TikTok’s viral trends are nothing new. The “blackout challenge” is the latest in a series of dangerous activities, including “dry-scooping,” climbing on milk crates, removing your IUD, and consuming frozen honey and corn syrup.
The “blackout challenge” has been around since 2008, but TikTok revived it in 2021. More than 80 deaths were linked to the practice when it first began, prompting experts to warn young users.
Blackout Challenge on Tiktok
TikTok’s Blackout Challenge encourages participants to stop breathing. It’s also called “choking” and “passing out”
Archie Battersbee, 12, suffered a severe brain injury as a result of his attempt. Four children under 12 have died as a result of their attempts to replicate the challenge.
The challenge involves actively suffocating oneself or another to achieve a brief euphoric state or “high.” Prolonged strangulation can be fatal.
When Did Blackout Start?
The Blackout Challenge originated in 2008 as a choking game and is now circulating on TikTok.
The fad has caused more than 80 deaths, according to the CDC. Experts warn young people against smoking (opens in new tab).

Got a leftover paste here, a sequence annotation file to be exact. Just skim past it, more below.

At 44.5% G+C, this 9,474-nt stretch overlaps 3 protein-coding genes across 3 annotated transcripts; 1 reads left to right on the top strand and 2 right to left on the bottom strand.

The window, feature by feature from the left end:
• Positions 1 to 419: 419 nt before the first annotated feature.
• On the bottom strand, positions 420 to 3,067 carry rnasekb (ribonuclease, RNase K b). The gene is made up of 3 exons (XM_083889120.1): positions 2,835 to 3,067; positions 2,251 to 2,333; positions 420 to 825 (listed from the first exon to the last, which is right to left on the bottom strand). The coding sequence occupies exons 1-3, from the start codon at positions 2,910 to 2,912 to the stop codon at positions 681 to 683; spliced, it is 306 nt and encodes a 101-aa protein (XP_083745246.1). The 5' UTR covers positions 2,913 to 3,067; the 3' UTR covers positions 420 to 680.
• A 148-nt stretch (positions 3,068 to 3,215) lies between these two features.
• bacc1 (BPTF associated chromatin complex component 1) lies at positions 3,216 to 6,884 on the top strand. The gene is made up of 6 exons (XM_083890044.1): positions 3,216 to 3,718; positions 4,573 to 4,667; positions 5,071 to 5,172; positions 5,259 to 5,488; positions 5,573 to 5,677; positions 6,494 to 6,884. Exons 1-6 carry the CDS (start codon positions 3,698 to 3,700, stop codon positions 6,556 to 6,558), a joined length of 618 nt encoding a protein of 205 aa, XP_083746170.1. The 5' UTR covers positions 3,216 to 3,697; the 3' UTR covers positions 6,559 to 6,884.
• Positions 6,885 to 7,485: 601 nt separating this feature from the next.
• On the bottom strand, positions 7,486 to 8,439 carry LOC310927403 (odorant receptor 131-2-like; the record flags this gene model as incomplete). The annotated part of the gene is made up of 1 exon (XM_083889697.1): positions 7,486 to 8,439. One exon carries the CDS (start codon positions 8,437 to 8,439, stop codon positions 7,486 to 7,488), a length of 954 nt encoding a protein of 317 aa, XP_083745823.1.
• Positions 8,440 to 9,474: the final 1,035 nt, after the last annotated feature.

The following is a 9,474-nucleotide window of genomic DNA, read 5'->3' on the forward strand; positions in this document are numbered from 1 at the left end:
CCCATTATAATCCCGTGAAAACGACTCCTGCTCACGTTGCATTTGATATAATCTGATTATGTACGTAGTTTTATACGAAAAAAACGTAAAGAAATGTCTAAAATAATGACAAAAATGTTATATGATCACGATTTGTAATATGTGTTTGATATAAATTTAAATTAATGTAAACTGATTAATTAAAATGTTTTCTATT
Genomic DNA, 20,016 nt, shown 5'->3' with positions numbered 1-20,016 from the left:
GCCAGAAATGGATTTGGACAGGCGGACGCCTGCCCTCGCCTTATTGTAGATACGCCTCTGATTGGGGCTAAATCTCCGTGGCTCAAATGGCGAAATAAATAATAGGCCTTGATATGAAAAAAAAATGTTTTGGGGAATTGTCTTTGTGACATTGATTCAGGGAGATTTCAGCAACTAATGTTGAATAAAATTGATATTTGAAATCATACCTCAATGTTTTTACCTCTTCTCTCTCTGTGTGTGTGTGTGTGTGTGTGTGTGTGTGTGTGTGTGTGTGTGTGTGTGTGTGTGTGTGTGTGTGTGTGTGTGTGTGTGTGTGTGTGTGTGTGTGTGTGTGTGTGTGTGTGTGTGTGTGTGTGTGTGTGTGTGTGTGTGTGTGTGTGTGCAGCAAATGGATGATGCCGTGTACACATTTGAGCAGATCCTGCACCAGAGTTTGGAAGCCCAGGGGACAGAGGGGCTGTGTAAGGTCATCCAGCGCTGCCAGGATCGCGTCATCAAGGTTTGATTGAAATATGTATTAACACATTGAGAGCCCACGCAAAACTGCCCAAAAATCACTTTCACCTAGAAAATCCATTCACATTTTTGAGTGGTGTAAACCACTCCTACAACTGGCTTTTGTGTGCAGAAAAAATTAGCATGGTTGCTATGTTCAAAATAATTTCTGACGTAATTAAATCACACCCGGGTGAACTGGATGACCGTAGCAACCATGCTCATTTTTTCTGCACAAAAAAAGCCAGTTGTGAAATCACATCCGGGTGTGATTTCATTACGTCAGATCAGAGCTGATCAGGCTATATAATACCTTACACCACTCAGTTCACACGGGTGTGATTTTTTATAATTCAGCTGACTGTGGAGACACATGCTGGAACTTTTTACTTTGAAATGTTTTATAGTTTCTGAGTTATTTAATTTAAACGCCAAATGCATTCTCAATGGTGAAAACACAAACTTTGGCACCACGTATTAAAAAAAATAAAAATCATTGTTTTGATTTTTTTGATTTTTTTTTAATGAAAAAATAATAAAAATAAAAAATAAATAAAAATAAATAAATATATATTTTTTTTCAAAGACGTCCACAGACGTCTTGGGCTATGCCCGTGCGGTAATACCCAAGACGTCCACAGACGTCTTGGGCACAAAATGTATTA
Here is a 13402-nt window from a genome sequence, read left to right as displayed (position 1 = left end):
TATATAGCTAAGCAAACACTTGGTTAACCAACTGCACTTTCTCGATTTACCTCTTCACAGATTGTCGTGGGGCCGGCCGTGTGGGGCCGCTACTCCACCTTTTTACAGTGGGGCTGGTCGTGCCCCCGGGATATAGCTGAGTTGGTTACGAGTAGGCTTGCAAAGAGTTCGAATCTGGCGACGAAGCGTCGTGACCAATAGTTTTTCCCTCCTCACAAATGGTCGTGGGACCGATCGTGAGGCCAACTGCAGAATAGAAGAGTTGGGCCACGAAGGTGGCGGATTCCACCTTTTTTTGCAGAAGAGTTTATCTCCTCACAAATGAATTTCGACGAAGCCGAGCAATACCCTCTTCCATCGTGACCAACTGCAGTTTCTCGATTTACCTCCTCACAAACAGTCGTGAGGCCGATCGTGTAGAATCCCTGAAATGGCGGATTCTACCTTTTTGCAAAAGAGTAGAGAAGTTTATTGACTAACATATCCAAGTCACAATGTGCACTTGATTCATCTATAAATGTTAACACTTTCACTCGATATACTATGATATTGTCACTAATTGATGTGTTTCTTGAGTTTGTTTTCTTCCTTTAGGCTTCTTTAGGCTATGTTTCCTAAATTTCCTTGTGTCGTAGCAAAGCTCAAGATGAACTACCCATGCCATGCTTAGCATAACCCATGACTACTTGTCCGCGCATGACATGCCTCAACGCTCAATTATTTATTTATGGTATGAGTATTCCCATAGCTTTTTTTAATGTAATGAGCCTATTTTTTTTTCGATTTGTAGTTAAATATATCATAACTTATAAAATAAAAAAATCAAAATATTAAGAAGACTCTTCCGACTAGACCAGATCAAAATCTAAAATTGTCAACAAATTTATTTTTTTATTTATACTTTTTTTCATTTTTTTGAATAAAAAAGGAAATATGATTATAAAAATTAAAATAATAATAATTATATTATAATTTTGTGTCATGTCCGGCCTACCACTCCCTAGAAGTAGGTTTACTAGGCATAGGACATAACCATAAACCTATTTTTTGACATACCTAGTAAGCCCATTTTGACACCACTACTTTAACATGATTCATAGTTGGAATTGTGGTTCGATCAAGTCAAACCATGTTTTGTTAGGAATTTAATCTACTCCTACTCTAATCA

A TikTok spokeswoman told Individuals, “This horrific ‘challenge’ predates our platform and has never been a TikTok trend.”
“We remain committed to user safety and will remove similar information quickly,” they added.
Who Created Blackout?
Unknown who invented the Blackout Challenge, but a teacher let students play it at school, and a 2016 report warned that YouTube was bringing it back to schoolyards.
TikTok’s terms of service prohibit the Blackout Challenge, so any videos of users attempting it has been removed. Blackout Challenge has been banned for violating the platform’s TOS.
This Trend Concerns Parents
Parents are warned about the Blackout Challenge on TikTok. Here’s what to know and how to tell your kids.
The social media site can be helpful for finding jean sizing hacks or tasty recipes, but it has a sinister side. The Blackout Challenge is another disturbing trend you should be aware of.
The Blackout Challenge has reportedly killed four children this year and is blamed for Archie Battersbee’s death. Goodto.com’s Family Editor, Stephanie Lowe, says, “This challenge’s social media tenacity is frightening.”
It began in 2008 and keeps attracting new eyes. Parents should discuss it openly and objectively, in my opinion. Children are more receptive to conversations around them, and so have them.